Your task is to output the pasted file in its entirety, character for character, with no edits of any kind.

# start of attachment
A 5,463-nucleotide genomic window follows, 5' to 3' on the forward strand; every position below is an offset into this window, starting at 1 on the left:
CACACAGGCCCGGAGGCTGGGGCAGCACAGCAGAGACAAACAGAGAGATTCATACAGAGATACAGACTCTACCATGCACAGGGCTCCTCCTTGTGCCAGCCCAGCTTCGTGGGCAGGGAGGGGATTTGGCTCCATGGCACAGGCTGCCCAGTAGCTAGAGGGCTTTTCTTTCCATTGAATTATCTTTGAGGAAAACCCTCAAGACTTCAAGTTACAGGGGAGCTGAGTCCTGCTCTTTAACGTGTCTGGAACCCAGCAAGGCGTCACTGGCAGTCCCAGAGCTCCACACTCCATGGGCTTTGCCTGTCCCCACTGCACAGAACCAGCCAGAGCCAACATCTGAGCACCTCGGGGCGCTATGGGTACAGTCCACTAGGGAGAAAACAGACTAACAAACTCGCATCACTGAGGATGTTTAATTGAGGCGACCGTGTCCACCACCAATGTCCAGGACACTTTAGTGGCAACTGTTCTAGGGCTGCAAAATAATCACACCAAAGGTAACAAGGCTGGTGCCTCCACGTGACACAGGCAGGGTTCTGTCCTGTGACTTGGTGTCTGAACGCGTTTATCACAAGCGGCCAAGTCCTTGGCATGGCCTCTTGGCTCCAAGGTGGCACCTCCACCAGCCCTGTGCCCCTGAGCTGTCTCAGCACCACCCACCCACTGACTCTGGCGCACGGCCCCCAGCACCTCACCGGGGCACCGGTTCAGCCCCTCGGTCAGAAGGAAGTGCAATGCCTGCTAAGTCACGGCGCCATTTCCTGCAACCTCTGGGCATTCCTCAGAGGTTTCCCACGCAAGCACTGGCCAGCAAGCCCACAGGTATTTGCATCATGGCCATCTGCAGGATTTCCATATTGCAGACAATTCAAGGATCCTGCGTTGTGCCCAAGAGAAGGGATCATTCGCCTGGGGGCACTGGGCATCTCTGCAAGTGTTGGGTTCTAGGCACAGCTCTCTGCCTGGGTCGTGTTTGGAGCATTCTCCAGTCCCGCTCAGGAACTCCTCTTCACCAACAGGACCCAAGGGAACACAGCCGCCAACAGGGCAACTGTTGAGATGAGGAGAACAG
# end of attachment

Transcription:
A 5,463-nucleotide genomic window follows, 5' to 3' on the forward strand; every position below is an offset into this window, starting at 1 on the left:
CACACAGGCCCGGAGGCTGGGGCAGCACAGCAGAGACAAACAGAGAGATTCATACAGAGATACAGACTCTACCATGCACAGGGCTCCTCCTTGTGCCAGCCCAGCTTCGTGGGCAGGGAGGGGATTTGGCTCCATGGCACAGGCTGCCCAGTAGCTAGAGGGCTTTTCTTTCCATTGAATTATCTTTGAGGAAAACCCTCAAGACTTCAAGTTACAGGGGAGCTGAGTCCTGCTCTTTAACGTGTCTGGAACCCAGCAAGGCGTCACTGGCAGTCCCAGAGCTCCACACTCCATGGGCTTTGCCTGTCCCCACTGCACAGAACCAGCCAGAGCCAACATCTGAGCACCTCGGGGCGCTATGGGTACAGTCCACTAGGGAGAAAACAGACTAACAAACTCGCATCACTGAGGATGTTTAATTGAGGCGACCGTGTCCACCACCAATGTCCAGGACACTTTAGTGGCAACTGTTCTAGGGCTGCAAAATAATCACACCAAAGGTAACAAGGCTGGTGCCTCCACGTGACACAGGCAGGGTTCTGTCCTGTGACTTGGTGTCTGAACGCGTTTATCACAAGCGGCCAAGTCCTTGGCATGGCCTCTTGGCTCCAAGGTGGCACCTCCACCAGCCCTGTGCCCCTGAGCTGTCTCAGCACCACCCACCCACTGACTCTGGCGCACGGCCCCCAGCACCTCACCGGGGCACCGGTTCAGCCCCTCGGTCAGAAGGAAGTGCAATGCCTGCTAAGTCACGGCGCCATTTCCTGCAACCTCTGGGCATTCCTCAGAGGTTTCCCACGCAAGCACTGGCCAGCAAGCCCACAGGTATTTGCATCATGGCCATCTGCAGGATTTCCATATTGCAGACAATTCAAGGATCCTGCGTTGTGCCCAAGAGAAGGGATCATTCGCCTGGGGGCACTGGGCATCTCTGCAAGTGTTGGGTTCTAGGCACAGCTCTCTGCCTGGGTCGTGTTTGGAGCATTCTCCAGTCCCGCTCAGGAACTCCTCTTCACCAACAGGACCCAAGGGAACACAGCCGCCAACAGGGCAACTGTTGAGATGAGGAGAACAG